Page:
When I was 14 years old, I had a very close friend. We spend as much time as we could together and one of our favourite pastimes was our weekly swim at the local pool. One day, while taking a break from swimming at the local pool, I asked my friend “do you think I’m fat?” I knew that I was bigger than her but this was the first time “fat” had come into my mind as a word that might describe me. My friend’s response “you could probably lose some weight” pierced me straight through my chest. I was fat, and I didn’t even know it. How could I not have known?
I started trying to control what I was eating, but I knew nothing about dieting or weight control. It was 13 Years ago and the internet wasn’t around full of weight loss ads, tips and tricks – I’m thankful for that. I started limiting junk food and purging occasionally. I don’t know where the thought to purge came from, I’m still not even really sure why I started. This continued until I was 16 when I passed out at school. I went to my doctor and after answering what felt like a barrage of questions she said that I had an eating disorder. I saw her write “EDNOS (Restrictive)” on my chart. EDNOS, what was EDNOS? I later discovered that it meant I had a restrictive form of an eating disorder but didn’t really fit into any one category, my eating disorder was “not otherwise specified”. I felt lost, like I didn’t really fit in anywhere. Here was this label to describe me and it didn’t actually tell me anything except what I wasn’t. My doctor said we would keep an eye of my new disorder, but we didn’t talk about it again.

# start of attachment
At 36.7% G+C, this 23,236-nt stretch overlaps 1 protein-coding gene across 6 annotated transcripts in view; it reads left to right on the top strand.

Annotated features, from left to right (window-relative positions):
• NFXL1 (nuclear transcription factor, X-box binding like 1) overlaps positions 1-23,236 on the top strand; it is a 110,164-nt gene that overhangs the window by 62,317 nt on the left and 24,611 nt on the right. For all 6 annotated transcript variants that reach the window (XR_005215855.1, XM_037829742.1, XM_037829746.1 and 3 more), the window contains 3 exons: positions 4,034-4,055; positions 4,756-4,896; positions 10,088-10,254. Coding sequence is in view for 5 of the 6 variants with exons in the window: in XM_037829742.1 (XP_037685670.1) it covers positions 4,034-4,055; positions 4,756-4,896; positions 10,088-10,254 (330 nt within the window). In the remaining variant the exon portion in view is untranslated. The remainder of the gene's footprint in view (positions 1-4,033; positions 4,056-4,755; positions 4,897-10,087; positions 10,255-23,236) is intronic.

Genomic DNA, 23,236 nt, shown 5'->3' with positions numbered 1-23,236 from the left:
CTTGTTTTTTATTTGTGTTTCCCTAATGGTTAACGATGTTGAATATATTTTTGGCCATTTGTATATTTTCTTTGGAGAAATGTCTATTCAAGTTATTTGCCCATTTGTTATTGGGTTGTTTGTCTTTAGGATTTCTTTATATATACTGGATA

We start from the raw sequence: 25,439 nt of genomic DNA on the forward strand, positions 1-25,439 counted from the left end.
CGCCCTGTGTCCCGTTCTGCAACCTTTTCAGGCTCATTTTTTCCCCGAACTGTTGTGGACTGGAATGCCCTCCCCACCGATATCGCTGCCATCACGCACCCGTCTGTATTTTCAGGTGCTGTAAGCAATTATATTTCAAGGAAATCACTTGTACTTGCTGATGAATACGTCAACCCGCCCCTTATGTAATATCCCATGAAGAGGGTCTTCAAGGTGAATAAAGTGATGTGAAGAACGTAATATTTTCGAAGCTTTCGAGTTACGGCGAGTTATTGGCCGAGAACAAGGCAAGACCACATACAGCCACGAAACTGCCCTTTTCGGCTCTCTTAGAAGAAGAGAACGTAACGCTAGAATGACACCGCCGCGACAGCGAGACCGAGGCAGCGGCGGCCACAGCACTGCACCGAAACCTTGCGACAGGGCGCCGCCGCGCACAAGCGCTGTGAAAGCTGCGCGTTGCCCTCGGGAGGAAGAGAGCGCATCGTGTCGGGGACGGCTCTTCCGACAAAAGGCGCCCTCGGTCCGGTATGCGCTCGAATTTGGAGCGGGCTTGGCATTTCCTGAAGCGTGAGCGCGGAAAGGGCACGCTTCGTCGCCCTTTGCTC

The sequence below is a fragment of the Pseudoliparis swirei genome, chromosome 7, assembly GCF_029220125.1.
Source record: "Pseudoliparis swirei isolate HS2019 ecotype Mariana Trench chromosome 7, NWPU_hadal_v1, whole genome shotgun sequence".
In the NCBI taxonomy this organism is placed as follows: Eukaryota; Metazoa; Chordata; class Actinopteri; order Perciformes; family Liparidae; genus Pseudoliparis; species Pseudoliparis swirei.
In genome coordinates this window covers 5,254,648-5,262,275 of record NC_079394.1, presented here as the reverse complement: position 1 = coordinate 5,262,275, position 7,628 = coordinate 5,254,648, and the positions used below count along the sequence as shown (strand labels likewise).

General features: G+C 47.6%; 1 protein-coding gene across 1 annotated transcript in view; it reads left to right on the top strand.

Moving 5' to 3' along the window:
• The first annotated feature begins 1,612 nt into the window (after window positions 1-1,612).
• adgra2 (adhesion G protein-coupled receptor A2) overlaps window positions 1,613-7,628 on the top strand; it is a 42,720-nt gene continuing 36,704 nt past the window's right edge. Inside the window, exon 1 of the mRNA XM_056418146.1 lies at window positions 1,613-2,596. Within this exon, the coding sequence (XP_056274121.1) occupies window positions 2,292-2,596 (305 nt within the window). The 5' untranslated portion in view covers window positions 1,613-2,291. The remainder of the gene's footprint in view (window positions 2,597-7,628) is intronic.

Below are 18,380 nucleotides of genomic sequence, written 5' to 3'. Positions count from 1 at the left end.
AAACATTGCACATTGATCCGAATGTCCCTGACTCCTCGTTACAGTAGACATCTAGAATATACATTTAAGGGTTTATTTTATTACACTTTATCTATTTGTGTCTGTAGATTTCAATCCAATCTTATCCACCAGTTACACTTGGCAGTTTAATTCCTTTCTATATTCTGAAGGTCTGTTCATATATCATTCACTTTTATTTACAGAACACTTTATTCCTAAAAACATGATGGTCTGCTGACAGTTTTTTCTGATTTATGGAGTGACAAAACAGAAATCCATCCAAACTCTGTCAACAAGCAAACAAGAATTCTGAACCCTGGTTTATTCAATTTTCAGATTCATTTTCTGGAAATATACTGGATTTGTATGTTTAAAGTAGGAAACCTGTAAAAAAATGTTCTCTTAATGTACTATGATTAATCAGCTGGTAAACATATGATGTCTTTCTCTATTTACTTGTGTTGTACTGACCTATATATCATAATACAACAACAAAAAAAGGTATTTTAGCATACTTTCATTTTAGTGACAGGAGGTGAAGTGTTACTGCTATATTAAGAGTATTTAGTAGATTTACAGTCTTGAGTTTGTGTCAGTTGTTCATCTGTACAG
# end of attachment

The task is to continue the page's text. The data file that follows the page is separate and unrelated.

I kept up with what I was doing, even though the results were basically non-existent. I didn’t own a scale but I knew that my body wasn’t alright, I just didn’t know what to do about it. I ate a snack instead of lunch, if I ate anything at all, and purged about 2-3 times a week. I kept my secret safe, didn’t tell anyone and kept myself from passing out, God forbid I’d be faced by those questions at the doctors again. I had a new doctor who wasn’t aware of my disorder and I wasn’t going to bring it up.
A month after I turned 18 I decided that I was finished messing around and not getting any results. I was starting University and I was going to take control of my life. I was taking my life in my own hands. I was going to lose weight. Shortly after that I discovered calories. There was this mysterious number on the back of my Cheerio snack mix called a calorie. When I went to the gym, the same strange word was on my treadmill. If I wanted to lose weight, I just had to keep the numbers on the machines higher than the numbers on my snack bag.